The Muppet Movie is a timeless family film for a number of reasons, but it is also a product of its times. The film rejects much of the cinematic aesthetic of the 1970s, an era that began with pornography enjoying widespread mainstream success and ended in the birth of the blockbuster, which reveled in auteurloving “look-at-me” filmmaking and/or special effects. Throughout the decade, cinema was fighting with television for its audience, so it is odd to find that a production staff that came mostly from television created a movie bursting with a deeply innocent love for the movies and for a time when movies provided a more cheerful joy. It seems as if Henson and his collaborators (most notably Frank Oz) were dedicated to creating a film that reflected a love of all that made the golden age of cinema so fantastic. Simultaneously, Henson and company, not unlike their big budget and pornographer contemporaries, make clear that their movie offers something that cannot be had in the comfort of one’s living room: more Muppet action than viewers could get out of TV’s The Muppet Show.

August 8, 2006 / / Film Notes

“I’m not a storyteller, I’m a man who draws pictures,” says Hayao Miyazaki the super-director of some of the highest grossing Japanese films of all time, such as My Neighbor Totoro, Princess Mononoke, Spirited Away and most recently, Howl’s Moving Castle.

In Hollywood, children’s films in general and animated ones in particular follow the classical storytelling mold. A state of equilibrium is disturbed, the protagonist faces difficulties attempting to restore order, and the protagonist secures a new equilibrium, overcoming said difficulties and, in the process, learning something about him- or herself. While the world that is built around these stories may be enchantingly detailed and richly populated—I’m thinking of the talking furniture of Beauty and the Beast or the fun forest friends of Bambi—the story arc of the protagonist is central to the film and the tapestry is for show.

August 7, 2006 / / Film Notes

Written by Jessica Wilton

USA, 1985. 114 min. Amblin Entertainment/ Warners Bros. Pictures. Cast: Sean Astin, Josh Brolin, Jeff Cohen, Corey Feldman, Kerri Green, Martha Plimpton, Jonathan Ke Quan, Joe Pantoliano; Cinematography: Nick McLean; Editing: Michael Kahn, Steven Spielberg; Written by: Steven Spielberg, Chris Columbus; Directed by: Richard Donner

To truly appreciate The Goonies, you must imagine yourself transported back to 1985. Pediatric asthma was on the rise, shoulder pads were in, and pirhana-like business execs were poised to devour whatever survived of the sixties and seventies. The collective anxiety of Americans was overwhelming—we were afraid of terrorists, Russians, and stockbrokers. We were nervous about computers and robots. AIDS had just been identified, and Reagan reelected. It was a nerve-wracking time in a prosperous nation, a time when we needed Stephen Spielberg. He knew just what was needed to soothe our collective angst: pirate treasure, booby traps, ethnic jokes, and three stooges gags.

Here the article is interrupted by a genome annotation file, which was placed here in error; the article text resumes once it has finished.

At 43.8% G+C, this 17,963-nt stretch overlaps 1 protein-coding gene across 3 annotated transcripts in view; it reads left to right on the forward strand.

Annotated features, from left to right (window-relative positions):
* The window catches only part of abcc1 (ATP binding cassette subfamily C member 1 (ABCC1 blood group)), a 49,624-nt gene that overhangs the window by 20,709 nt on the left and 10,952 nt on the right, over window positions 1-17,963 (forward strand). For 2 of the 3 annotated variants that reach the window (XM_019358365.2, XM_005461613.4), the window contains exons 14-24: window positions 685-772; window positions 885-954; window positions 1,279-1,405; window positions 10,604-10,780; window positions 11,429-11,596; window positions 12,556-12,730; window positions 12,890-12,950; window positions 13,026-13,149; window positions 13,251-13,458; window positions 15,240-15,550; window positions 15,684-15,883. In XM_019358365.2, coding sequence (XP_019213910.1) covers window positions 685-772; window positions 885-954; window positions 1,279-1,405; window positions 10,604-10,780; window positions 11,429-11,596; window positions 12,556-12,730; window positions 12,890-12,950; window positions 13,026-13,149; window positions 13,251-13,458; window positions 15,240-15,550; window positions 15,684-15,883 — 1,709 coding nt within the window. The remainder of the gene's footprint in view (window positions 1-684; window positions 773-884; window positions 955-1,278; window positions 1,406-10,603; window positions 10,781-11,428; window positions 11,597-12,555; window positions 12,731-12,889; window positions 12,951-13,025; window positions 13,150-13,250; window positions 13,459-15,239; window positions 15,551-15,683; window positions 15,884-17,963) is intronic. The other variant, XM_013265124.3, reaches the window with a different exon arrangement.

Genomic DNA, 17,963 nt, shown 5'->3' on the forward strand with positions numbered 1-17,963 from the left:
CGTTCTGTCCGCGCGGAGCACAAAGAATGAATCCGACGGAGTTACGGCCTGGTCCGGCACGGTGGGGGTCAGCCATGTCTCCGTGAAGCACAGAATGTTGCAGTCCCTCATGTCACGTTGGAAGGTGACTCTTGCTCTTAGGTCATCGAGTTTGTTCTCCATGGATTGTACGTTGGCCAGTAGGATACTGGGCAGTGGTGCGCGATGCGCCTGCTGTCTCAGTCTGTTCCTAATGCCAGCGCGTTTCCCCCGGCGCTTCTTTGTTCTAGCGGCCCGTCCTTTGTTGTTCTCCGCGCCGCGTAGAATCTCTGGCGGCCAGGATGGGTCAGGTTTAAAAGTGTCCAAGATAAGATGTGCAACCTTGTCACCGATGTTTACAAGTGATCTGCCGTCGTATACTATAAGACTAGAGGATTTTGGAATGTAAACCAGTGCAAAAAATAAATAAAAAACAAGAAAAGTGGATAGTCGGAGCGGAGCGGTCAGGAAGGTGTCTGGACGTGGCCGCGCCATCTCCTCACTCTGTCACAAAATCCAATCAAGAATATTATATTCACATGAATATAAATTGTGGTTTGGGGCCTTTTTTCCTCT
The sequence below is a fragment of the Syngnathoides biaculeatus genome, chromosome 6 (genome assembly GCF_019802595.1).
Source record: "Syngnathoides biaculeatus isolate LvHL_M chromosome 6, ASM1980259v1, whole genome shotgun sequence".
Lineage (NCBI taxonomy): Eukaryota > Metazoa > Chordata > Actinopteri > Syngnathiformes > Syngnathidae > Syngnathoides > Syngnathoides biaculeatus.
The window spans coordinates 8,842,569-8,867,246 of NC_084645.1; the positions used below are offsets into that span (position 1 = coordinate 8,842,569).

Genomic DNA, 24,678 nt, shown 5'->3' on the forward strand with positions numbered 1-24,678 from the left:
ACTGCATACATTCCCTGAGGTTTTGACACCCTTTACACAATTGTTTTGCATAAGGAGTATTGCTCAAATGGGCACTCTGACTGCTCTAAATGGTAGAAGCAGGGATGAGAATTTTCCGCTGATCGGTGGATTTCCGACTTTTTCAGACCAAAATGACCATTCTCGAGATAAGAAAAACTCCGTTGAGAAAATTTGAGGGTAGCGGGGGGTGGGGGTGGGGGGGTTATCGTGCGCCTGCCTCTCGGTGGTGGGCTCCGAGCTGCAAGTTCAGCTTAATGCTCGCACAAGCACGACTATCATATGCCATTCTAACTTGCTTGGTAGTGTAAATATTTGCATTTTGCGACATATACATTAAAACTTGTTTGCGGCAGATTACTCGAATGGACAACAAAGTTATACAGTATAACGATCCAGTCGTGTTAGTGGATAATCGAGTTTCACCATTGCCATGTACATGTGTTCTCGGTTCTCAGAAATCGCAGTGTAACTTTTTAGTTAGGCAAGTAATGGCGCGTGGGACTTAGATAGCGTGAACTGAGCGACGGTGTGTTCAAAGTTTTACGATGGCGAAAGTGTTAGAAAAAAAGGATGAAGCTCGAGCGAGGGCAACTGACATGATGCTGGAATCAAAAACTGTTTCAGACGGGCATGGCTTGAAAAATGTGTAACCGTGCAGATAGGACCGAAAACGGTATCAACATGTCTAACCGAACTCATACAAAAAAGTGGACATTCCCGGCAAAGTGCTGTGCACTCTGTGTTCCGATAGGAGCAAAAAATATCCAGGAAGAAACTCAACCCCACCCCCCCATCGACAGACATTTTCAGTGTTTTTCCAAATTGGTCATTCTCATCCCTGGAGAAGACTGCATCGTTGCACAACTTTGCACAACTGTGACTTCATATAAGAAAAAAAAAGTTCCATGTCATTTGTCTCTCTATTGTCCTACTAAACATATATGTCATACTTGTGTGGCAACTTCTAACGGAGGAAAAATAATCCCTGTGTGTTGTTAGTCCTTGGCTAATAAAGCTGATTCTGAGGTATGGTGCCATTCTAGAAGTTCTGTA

July 31, 2006 / / Film Notes

Written by Christine Bamberger

U.S.A, 1959. 136 min. MGM / Loew’s Inc. Cast: Cary Grant, Eva Marie Saint, James Mason, Jessie Royce Landis, Martin Landau; Music: Bernard Herrmann; Cinematography: Robert Burks; Produced by: Alfred Hitchcock; Written by: Ernest Lehman; Directed by: Alfred Hitchcock

During the 1950s and early 1960s there arose a type of film that I nebulously think of as the “cheerful Technicolor sex comedy.” Including such points on the spectrum as Daddy Long Legs, the Doris Day-Rock Hudson vehicles, The Courtship of Eddie’s Father, Bell Book and Candle, and I’d Rather Be Rich, these films have dated noticeably, but that’s part of the fun of watching them. Their particular brand of romance, especially if it had a cat-and-mouse quality, was found to blend nicely with an element of adventure. If you imagine a tale of such ilk crossed with an ultra-stylish suspensor of the noir mien, you get North by Northwest.

July 28, 2006 / / Film Notes

Written by Jess Wilton

Japan, 2005. 90 min. Fever Dreams/ Media Suits Ltd. Cast: Tak Sakaguchi, Yôko Fujita, Kentaro Seagal, Takamasa Suga, Yûki Takeuchi; Music: Dir en Grey, Rui Ogawa; Cinematography: Shinichi Fujita; Action Director: Go Ohara, Tak Sakaguchi; Written by: Seiji Chiba, Shinichi Fujita, Junya Kato; Directed by: Yuji Shimomura

It seems almost counter-intuitive to try to lend depth to Death Trance. It is, as indicated in its promotional materials, a movie about “an unknown time, an unknown place, [a man] without reasons, with no future.” Whatever meaning we might glean from its ninety minutes of dizzying camera angles, extravagant choreography, and outrageous costumes, it only detracts from the film’s ultimate purpose—destruction. Which is not to say that director Yuji Shimomura and his team are after exactly the same sort of destruction as Grave, the film’s ‘hero’ (using the word loosely). Grave is after a good fight, and if that means the end of the world, he’s ok with that. Similarly, the filmmakers are largely concerned with making the coolest-looking movie they can. If, as an afterthought, they dismantle a few traditional notions of narrative and identification, well—they’re ok with that too.

July 7, 2006 / / Film Notes

Written by Kris Tonerud

Japan, 2005. 124 min. Kadokawa Eiga K.K./ Nippon Television Network Corp. Cast: Ryunosuke Kamiki, Bunta Sugawara, Chiaki Kuriyama, Hiroyuki Etsushi Tokoyawa; Music: Koji Endo; Cinematography: Hideo Yamamoto; Produced by: Fumio Inoue; Written by: Hiroshi Aramata and Takeshi Miike; Directed by: Takeshi Miike

One can only imagine the discussions that must have taken place in the boardroom of Daei, the venerable Japanese Studio that has for decades played Paramount to Toho’s MGM, concerning the proposed revival of the beloved Children’s Cultural Phenomenon known as the Yokai Monsters; a series of Manga, TV Series, and feature films based on Shinto and secular folk tales, hugely popular in Japan throughout the sixties. A studio flack, with more inspiration than brains, says “I think we should offer it to Takashi Miike.” A stunned silence falls over the room. Miike?